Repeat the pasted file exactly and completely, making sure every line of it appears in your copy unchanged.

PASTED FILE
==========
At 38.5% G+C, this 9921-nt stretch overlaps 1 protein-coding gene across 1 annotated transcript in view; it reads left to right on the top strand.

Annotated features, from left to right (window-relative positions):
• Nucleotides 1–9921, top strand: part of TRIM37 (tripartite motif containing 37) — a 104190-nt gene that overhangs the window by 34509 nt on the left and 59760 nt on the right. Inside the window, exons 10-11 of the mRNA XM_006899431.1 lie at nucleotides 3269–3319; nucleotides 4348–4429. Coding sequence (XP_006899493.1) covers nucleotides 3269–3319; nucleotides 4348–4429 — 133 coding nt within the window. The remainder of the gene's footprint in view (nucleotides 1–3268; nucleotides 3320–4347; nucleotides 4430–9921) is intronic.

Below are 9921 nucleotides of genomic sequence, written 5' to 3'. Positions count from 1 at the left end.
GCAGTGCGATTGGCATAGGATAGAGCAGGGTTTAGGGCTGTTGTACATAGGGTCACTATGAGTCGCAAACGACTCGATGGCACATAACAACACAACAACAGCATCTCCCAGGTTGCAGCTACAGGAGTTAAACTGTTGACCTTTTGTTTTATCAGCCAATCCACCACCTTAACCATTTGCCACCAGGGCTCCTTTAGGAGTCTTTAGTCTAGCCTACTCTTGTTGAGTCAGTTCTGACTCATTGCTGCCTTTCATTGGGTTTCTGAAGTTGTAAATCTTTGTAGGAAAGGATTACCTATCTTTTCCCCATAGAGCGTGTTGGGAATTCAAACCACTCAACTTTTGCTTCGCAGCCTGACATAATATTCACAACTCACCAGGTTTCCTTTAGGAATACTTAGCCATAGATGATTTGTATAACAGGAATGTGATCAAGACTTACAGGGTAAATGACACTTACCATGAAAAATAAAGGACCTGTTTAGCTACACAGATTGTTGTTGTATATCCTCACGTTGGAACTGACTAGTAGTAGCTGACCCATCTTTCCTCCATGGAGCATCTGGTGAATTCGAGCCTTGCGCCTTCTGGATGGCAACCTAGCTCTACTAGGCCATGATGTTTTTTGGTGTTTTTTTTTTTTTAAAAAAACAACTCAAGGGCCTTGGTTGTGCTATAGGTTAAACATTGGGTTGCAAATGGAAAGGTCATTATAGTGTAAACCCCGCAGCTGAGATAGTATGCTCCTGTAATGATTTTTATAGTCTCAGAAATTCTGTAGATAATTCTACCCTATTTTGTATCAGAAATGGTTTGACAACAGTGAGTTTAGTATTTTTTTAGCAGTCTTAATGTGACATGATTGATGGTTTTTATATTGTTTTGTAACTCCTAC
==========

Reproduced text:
At 38.5% G+C, this 9921-nt stretch overlaps 1 protein-coding gene across 1 annotated transcript in view; it reads left to right on the top strand.

Annotated features, from left to right (window-relative positions):
• Nucleotides 1–9921, top strand: part of TRIM37 (tripartite motif containing 37) — a 104190-nt gene that overhangs the window by 34509 nt on the left and 59760 nt on the right. Inside the window, exons 10-11 of the mRNA XM_006899431.1 lie at nucleotides 3269–3319; nucleotides 4348–4429. Coding sequence (XP_006899493.1) covers nucleotides 3269–3319; nucleotides 4348–4429 — 133 coding nt within the window. The remainder of the gene's footprint in view (nucleotides 1–3268; nucleotides 3320–4347; nucleotides 4430–9921) is intronic.

Below are 9921 nucleotides of genomic sequence, written 5' to 3'. Positions count from 1 at the left end.
GCAGTGCGATTGGCATAGGATAGAGCAGGGTTTAGGGCTGTTGTACATAGGGTCACTATGAGTCGCAAACGACTCGATGGCACATAACAACACAACAACAGCATCTCCCAGGTTGCAGCTACAGGAGTTAAACTGTTGACCTTTTGTTTTATCAGCCAATCCACCACCTTAACCATTTGCCACCAGGGCTCCTTTAGGAGTCTTTAGTCTAGCCTACTCTTGTTGAGTCAGTTCTGACTCATTGCTGCCTTTCATTGGGTTTCTGAAGTTGTAAATCTTTGTAGGAAAGGATTACCTATCTTTTCCCCATAGAGCGTGTTGGGAATTCAAACCACTCAACTTTTGCTTCGCAGCCTGACATAATATTCACAACTCACCAGGTTTCCTTTAGGAATACTTAGCCATAGATGATTTGTATAACAGGAATGTGATCAAGACTTACAGGGTAAATGACACTTACCATGAAAAATAAAGGACCTGTTTAGCTACACAGATTGTTGTTGTATATCCTCACGTTGGAACTGACTAGTAGTAGCTGACCCATCTTTCCTCCATGGAGCATCTGGTGAATTCGAGCCTTGCGCCTTCTGGATGGCAACCTAGCTCTACTAGGCCATGATGTTTTTTGGTGTTTTTTTTTTTTTAAAAAAACAACTCAAGGGCCTTGGTTGTGCTATAGGTTAAACATTGGGTTGCAAATGGAAAGGTCATTATAGTGTAAACCCCGCAGCTGAGATAGTATGCTCCTGTAATGATTTTTATAGTCTCAGAAATTCTGTAGATAATTCTACCCTATTTTGTATCAGAAATGGTTTGACAACAGTGAGTTTAGTATTTTTTTAGCAGTCTTAATGTGACATGATTGATGGTTTTTATATTGTTTTGTAACTCCTAC